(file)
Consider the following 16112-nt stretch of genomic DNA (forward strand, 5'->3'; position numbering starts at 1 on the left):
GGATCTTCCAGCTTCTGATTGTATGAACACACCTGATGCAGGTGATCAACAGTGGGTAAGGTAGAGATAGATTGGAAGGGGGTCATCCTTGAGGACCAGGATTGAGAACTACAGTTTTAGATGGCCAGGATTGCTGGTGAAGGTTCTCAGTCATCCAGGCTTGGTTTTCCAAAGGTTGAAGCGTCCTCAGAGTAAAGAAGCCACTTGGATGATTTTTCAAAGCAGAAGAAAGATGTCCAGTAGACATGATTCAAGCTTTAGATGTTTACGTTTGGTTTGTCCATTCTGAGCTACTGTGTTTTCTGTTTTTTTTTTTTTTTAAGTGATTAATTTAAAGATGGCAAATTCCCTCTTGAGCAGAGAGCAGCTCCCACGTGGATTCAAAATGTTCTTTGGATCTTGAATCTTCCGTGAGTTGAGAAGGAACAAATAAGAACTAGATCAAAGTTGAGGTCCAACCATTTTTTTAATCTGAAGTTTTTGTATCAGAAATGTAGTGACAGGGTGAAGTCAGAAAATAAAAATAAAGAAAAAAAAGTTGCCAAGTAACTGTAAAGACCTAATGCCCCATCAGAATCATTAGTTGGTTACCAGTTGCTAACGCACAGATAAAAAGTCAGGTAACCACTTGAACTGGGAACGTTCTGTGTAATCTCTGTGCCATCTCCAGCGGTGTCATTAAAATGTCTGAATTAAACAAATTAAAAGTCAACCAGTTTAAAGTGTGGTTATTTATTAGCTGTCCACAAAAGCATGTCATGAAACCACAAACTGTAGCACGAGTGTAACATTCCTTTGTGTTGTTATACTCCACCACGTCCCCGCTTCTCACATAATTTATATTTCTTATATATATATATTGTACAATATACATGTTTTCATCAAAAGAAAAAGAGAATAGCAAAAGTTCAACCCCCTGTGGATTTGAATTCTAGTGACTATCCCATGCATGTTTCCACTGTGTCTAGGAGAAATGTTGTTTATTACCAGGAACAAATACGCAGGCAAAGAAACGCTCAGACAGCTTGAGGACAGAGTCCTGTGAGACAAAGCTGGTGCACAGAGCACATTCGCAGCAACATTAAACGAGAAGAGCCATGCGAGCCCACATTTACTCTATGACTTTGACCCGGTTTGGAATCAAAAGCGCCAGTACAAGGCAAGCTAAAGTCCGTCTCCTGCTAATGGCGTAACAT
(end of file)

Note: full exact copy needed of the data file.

Consider the following 16112-nt stretch of genomic DNA (forward strand, 5'->3'; position numbering starts at 1 on the left):
GGATCTTCCAGCTTCTGATTGTATGAACACACCTGATGCAGGTGATCAACAGTGGGTAAGGTAGAGATAGATTGGAAGGGGGTCATCCTTGAGGACCAGGATTGAGAACTACAGTTTTAGATGGCCAGGATTGCTGGTGAAGGTTCTCAGTCATCCAGGCTTGGTTTTCCAAAGGTTGAAGCGTCCTCAGAGTAAAGAAGCCACTTGGATGATTTTTCAAAGCAGAAGAAAGATGTCCAGTAGACATGATTCAAGCTTTAGATGTTTACGTTTGGTTTGTCCATTCTGAGCTACTGTGTTTTCTGTTTTTTTTTTTTTTTAAGTGATTAATTTAAAGATGGCAAATTCCCTCTTGAGCAGAGAGCAGCTCCCACGTGGATTCAAAATGTTCTTTGGATCTTGAATCTTCCGTGAGTTGAGAAGGAACAAATAAGAACTAGATCAAAGTTGAGGTCCAACCATTTTTTTAATCTGAAGTTTTTGTATCAGAAATGTAGTGACAGGGTGAAGTCAGAAAATAAAAATAAAGAAAAAAAAGTTGCCAAGTAACTGTAAAGACCTAATGCCCCATCAGAATCATTAGTTGGTTACCAGTTGCTAACGCACAGATAAAAAGTCAGGTAACCACTTGAACTGGGAACGTTCTGTGTAATCTCTGTGCCATCTCCAGCGGTGTCATTAAAATGTCTGAATTAAACAAATTAAAAGTCAACCAGTTTAAAGTGTGGTTATTTATTAGCTGTCCACAAAAGCATGTCATGAAACCACAAACTGTAGCACGAGTGTAACATTCCTTTGTGTTGTTATACTCCACCACGTCCCCGCTTCTCACATAATTTATATTTCTTATATATATATATTGTACAATATACATGTTTTCATCAAAAGAAAAAGAGAATAGCAAAAGTTCAACCCCCTGTGGATTTGAATTCTAGTGACTATCCCATGCATGTTTCCACTGTGTCTAGGAGAAATGTTGTTTATTACCAGGAACAAATACGCAGGCAAAGAAACGCTCAGACAGCTTGAGGACAGAGTCCTGTGAGACAAAGCTGGTGCACAGAGCACATTCGCAGCAACATTAAACGAGAAGAGCCATGCGAGCCCACATTTACTCTATGACTTTGACCCGGTTTGGAATCAAAAGCGCCAGTACAAGGCAAGCTAAAGTCCGTCTCCTGCTAATGGCGTAACAT